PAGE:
Joint and Several LiabilityJoint and Several Liability for Personal Injury Cases:

What happens if you are injured by two or more people? Who compensates you for your injuries? Is it just one person or is it divided between all the people that caused your injuries? Will you be compensated 100%?  What happens if one defendant doesn’t have enough funds to compensate you?  The following will help answer your valid questions.

 Generally, a tortfeasor (at-fault party) is responsible for all damages for which he/she caused to another person. But what happens if there are multiple tortfeasors? This is where the Doctrine of Joint and Several Liability applies. The Court held that a concurrent tortfeasor whose negligence is the a proximate cause of an indivisible injury remains liable for the total amount of damages, diminished only in proportion to the amount of negligence attributable to the plaintiff. American Motorcycle Assn. v. Superior Court (1978) 20 Cal. 3d 578.

What this means is that if two or more people harmed you and it is indivisible (unable to divide, separate, or apportioned the harm) you can go after one or all of them to recover your damages, which is only reduced by your percentage of fault. However, this is only for special damages. Special damages are medical bills, property damage, income loss, etc…(See Special Damages).

Civil Code section 1431.2(a) (aka Proposition 51) was later enacted and modified the law for general damages, aka, pain and suffering or non-economic damages. Under Proposition 51, your pain and suffering is apportioned between all the tortfeasors according to each defendant’s percentage of fault. It states “(a) In any action for personal injury, property damage, or wrongful death, based upon principles of comparative fault, the liability of each defendant for non-economic damages shall be several only and shall not be joint. Each defendant shall be liable only for the amount of non-economic damages allocated to that defendant in direct proportion to that defendant’s percentage of fault, and a separate judgment shall be rendered against that defendant for that amount.”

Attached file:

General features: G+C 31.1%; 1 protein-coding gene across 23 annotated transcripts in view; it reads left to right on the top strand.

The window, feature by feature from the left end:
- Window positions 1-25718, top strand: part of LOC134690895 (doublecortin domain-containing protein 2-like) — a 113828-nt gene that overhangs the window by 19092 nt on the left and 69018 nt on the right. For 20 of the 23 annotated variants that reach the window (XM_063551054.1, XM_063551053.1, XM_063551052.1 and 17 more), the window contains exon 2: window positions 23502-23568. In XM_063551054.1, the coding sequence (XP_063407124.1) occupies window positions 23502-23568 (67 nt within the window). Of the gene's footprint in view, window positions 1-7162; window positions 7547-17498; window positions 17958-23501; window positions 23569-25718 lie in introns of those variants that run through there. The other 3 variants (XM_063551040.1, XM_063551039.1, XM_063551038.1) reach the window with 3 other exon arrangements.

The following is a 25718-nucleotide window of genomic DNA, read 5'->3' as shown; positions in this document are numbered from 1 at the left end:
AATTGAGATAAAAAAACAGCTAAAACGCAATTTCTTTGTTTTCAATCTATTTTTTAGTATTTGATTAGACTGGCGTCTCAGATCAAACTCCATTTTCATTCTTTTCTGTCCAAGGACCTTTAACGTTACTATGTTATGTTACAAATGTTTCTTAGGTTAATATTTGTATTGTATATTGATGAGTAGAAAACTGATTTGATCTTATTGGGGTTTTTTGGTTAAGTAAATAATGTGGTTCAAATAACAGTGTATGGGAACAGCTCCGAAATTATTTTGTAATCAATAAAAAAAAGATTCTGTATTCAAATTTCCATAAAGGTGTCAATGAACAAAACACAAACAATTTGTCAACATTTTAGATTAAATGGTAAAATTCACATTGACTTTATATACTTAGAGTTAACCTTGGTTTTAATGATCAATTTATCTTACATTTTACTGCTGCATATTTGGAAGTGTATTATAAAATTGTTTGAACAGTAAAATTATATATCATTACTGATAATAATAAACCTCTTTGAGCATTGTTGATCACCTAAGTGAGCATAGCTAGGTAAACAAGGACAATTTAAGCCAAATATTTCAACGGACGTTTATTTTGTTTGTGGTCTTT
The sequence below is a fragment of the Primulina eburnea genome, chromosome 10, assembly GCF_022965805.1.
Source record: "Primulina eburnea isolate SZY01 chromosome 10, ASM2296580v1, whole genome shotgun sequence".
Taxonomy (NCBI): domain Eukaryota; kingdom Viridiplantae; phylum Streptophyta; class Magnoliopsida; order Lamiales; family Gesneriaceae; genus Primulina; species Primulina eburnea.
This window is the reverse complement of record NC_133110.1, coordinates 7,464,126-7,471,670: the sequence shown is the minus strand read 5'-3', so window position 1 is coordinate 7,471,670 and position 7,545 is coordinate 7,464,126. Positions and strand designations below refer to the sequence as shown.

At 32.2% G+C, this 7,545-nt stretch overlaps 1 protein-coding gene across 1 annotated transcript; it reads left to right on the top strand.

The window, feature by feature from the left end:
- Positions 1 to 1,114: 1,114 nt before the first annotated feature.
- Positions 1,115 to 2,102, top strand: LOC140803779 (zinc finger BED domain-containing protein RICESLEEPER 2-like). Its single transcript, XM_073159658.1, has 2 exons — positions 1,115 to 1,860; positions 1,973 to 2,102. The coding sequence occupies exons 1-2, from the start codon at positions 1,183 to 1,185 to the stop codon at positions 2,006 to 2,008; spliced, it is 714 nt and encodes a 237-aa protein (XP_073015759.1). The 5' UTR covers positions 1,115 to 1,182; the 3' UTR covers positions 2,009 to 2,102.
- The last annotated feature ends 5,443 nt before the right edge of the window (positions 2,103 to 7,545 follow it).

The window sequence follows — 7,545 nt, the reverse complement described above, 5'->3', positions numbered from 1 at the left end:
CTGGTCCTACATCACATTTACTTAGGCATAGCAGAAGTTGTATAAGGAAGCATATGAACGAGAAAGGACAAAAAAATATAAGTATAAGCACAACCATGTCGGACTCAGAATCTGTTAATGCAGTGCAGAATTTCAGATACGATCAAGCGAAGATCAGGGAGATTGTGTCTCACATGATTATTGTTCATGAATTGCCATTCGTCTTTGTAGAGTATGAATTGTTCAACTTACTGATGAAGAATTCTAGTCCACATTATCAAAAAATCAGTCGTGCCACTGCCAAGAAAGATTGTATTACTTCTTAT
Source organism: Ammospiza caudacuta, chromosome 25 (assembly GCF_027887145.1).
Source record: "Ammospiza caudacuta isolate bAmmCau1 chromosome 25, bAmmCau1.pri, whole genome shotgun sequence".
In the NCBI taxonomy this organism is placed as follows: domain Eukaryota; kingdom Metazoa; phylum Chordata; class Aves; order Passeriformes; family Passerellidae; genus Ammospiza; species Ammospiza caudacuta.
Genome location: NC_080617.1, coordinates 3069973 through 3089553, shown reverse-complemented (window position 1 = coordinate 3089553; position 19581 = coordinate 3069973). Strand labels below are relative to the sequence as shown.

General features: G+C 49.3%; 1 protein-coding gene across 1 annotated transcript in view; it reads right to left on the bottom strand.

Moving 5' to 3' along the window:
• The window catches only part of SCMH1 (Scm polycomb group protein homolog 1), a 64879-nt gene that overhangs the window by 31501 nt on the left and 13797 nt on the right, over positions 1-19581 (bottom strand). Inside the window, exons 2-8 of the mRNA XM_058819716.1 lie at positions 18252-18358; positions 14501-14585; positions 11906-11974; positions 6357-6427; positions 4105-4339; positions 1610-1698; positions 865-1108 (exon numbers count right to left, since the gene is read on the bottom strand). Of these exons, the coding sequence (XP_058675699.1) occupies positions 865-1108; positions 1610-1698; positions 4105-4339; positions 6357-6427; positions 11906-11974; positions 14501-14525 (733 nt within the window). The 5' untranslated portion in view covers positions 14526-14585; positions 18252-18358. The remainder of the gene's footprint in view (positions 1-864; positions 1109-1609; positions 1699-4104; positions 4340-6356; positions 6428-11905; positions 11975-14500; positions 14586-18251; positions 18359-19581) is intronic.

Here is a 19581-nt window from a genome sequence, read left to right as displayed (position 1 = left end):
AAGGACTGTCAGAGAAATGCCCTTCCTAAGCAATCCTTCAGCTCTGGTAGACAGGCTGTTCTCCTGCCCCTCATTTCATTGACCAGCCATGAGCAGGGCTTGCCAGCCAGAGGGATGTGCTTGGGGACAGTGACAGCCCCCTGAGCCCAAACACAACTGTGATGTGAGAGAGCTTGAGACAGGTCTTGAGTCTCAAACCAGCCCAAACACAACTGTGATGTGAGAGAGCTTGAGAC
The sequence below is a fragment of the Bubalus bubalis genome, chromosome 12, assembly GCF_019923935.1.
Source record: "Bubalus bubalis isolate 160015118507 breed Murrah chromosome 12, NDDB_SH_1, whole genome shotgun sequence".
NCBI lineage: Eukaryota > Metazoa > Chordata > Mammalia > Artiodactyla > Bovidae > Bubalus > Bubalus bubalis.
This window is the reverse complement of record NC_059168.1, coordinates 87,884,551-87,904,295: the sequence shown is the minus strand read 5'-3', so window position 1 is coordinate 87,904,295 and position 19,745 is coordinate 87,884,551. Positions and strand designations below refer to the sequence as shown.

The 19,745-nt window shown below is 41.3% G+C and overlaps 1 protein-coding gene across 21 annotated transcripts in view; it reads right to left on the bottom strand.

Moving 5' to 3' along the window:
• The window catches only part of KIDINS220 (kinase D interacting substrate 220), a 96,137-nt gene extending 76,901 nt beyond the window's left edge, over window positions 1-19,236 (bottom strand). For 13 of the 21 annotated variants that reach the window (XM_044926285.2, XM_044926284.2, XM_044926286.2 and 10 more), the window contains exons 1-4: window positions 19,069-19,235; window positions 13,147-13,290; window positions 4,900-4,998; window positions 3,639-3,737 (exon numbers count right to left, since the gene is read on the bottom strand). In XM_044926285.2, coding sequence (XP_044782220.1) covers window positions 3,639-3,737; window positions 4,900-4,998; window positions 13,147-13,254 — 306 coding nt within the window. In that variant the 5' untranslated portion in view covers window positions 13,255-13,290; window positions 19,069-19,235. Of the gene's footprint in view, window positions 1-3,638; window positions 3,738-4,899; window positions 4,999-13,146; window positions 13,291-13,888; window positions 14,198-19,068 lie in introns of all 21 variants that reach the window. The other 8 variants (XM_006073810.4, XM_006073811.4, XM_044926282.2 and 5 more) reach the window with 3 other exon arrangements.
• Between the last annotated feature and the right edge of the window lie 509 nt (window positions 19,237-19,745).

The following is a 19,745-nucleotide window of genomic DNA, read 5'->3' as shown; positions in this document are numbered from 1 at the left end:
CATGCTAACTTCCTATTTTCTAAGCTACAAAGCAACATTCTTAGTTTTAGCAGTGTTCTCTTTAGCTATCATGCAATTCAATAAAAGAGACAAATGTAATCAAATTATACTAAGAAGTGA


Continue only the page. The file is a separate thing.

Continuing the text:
If this is confusing, that’s ok, let’s take it one step at a time with examples. Assume that D1 and D2 caused you, Plaintiff, harm. Ok now let’s say your medical bills are $100,000.00 (medical bills are special damages). Let’s say D1 and D2 each have a $50,000.00 auto insurance policy liability limit. In that case you get $50,000.00 each from D1 and D2. But what if D1 has $25,000.00 and D2 has a $100,000.00 policy liability limit. Well under the Doctrine of Joint and Several Liability you can still get the total of $100,000.00 for your medical bills. You can get $25,000.00 (the max auto policy limits) from D1 and $75,000.00 from D2. The Doctrine of Joint and Several Liability allows you to recover fully for your special damages.

The problem is more complicated when general damages are figured out. General Damages are your pain and suffering (See General Damages).  General damages are apportioned among the defendants according to each of their percentage of fault. Let’s use $100,000.00 again, but this time for your pain and suffering. Let’s also say, D1 and D2 were 50% at fault, and each had $100,000.00 policy limit. Well, in this case, both would pay you $50,000.00 each in general damages.

Ok that was easy. So let’s change it up a little. Let’s say D1 is found to be 80% at-fault and has a $100,000.00 policy. Also, let’s say D2 is found to be only 20% at-fault and D2 also has a $100,000.00 policy.  So, now the $100,000.00 is not split evenly because of the apportionment of fault for each person. Proposition 51 requires that general damages be apportioned according to the percentage of fault for each defendant. D1 will now has to pay $80,000.00 in general damages. D2 will only have to pay $20,000.00 in general damages.  The problem as you can see, D1 does not have enough money. Why? Well, the special damages are split evenly at $50,000.00 each. But not the general damages. D1 has to pay 80% of 100,000.00 which is $80,000.00. Recall D1 only has $100,000.00 total to pay out. That means, they pay $50,000.00 for special damages and another $50,000.00 for general damages because that is the max payout of $100,000.00. In the meantime, since D2 only has to pay $20,000.00 in general damages because D2 was found to be 20% at fault, the Plaintiff is unable to recover the last $30,000.00 that the Plaintiff is owed. Essentially, D1 will pay out its entire limit of $100,000.00, while D2 only has to pay $70,000.00. Now this means the Plaintiff is unable to collect $30,000.00 dollars, which is a tragedy. Contact The Law Firm of R. Sam to learn more.